In a wide-ranging discussion with Fujitsu’s global delivery leaders, including Head of Global Delivery Tim White, Head of Global COVID-19 Response and Chief Information Security Officer Clive Tillotson, and Specialist Marketing Manager Charlie Ayling, TBR analysts heard about the company’s immediate responses to the COVID-19 pandemic, ongoing operations and expectations for the post-pandemic world. This special report includes some highlights from the discussion. Additional information will be included in TBR’s quarterly analysis of Fujitsu Services

In a day of personal stories, EY showcases the results of corporate commitment to talent recruiting

A small but influential group from EY’s leadership team, including incoming Chairman and CEO Carmine Di Sibio, were on hand in a newly redesigned wavespace to recognize the winners of the EY NextWave Data Science Challenge. An extension of the program deployed in Australia last year, this global challenge resulted in 12,000 submissions from 4,500 participants from 477 universities in 15 countries.

The basic challenge: Predict human traffic patterns

The overarching goal of the project was to take a data set provided by EY partner Skyhook of citizens in the greater Atlanta area. The challenge was to take the citizens’ locations as of 3 p.m. and predict where those citizens would be located at 4 p.m. EY Global Analytics Program Director Antonio Prieto, who spearheaded this effort that will be expanded on in November, stated the intention was to connect students to a challenge that resonates with EY’s mission of building a better working world, which can be done through analytics-optimized smart cities.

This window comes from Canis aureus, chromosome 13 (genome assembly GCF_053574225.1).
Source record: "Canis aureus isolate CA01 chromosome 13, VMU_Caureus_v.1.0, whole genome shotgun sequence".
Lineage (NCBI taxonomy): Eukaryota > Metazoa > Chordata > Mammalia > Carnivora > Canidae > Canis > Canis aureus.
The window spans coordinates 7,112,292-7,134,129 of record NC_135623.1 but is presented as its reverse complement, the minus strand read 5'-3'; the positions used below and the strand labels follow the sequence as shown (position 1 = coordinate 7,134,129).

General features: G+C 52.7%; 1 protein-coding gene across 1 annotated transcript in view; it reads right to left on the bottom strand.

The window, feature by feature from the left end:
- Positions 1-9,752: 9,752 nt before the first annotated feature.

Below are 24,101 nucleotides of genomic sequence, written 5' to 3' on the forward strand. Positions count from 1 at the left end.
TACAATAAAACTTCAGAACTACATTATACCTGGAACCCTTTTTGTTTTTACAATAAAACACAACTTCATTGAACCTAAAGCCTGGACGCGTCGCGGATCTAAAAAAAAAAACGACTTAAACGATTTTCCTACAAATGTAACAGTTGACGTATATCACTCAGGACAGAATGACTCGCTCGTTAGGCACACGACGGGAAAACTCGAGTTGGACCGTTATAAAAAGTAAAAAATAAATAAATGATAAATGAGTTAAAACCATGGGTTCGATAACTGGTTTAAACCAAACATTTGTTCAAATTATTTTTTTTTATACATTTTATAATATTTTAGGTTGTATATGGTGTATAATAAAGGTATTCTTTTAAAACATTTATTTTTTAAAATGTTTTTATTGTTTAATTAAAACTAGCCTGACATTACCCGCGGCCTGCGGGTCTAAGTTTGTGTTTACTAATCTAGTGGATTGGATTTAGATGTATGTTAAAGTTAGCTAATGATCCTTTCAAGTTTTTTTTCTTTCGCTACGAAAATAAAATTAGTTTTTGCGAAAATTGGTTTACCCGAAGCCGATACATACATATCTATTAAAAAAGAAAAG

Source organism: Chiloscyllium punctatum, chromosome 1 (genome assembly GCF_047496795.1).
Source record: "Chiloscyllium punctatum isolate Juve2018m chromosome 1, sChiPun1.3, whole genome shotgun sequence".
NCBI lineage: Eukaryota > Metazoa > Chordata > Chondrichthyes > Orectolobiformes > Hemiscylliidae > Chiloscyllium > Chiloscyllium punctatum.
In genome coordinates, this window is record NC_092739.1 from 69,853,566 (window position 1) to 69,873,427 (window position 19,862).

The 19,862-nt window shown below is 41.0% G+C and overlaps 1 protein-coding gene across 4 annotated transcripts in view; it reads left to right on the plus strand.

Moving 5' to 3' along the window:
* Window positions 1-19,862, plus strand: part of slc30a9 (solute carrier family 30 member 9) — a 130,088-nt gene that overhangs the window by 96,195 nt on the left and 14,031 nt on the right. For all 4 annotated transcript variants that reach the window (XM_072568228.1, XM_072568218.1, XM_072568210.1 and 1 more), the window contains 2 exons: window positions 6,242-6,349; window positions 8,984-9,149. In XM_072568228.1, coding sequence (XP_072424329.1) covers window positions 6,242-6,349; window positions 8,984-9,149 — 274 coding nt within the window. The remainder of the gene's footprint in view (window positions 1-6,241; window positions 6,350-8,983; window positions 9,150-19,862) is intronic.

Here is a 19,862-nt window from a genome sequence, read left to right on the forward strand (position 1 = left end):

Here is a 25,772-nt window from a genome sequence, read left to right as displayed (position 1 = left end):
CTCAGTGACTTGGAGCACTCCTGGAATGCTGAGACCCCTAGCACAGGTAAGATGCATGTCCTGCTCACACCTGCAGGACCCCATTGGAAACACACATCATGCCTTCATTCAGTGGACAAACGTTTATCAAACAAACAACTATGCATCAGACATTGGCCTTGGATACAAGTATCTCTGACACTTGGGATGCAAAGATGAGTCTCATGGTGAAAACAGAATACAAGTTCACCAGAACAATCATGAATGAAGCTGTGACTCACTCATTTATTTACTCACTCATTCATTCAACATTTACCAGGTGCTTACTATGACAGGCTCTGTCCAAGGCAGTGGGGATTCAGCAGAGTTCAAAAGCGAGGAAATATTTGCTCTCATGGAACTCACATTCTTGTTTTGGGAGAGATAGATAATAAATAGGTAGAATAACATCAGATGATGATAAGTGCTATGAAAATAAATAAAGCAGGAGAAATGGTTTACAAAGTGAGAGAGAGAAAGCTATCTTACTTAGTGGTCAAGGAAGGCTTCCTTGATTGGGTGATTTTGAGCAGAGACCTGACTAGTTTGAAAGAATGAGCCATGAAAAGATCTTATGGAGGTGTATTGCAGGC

Participants were allowed to enter multiple submissions as their models evolved and as they generated new “what if” scenarios. The award winners received cash prizes, EY badges and EY internships. The winners and their locations were:

First Place: Sergio Banchero is studying electronics in Australia and is a native of Brazil.

Second Place (shared): Katherine Edgley and Philipp Barthelme shared the second-place prize and are both studying applied mathematics at the University of Edinburgh.

Third Place: Chia Yew Ken of Singapore has an affinity for natural language processing and finds the parallels to AI pattern recognition interesting.

Each participant presented their basic findings and discussed the underpinning mathematical calculations and manipulations in ways that challenged this mature worker with a liberal arts background to comprehend. The incremental improvements on the algorithm scores seemed slight until put into context by Banchero, who translated his algorithm’s net improvement over the average of all submissions as ultimately capable of reducing 3,200 pounds of CO2 emissions, which would require rain forest acreage equivalent to 16 football fields to remediate naturally.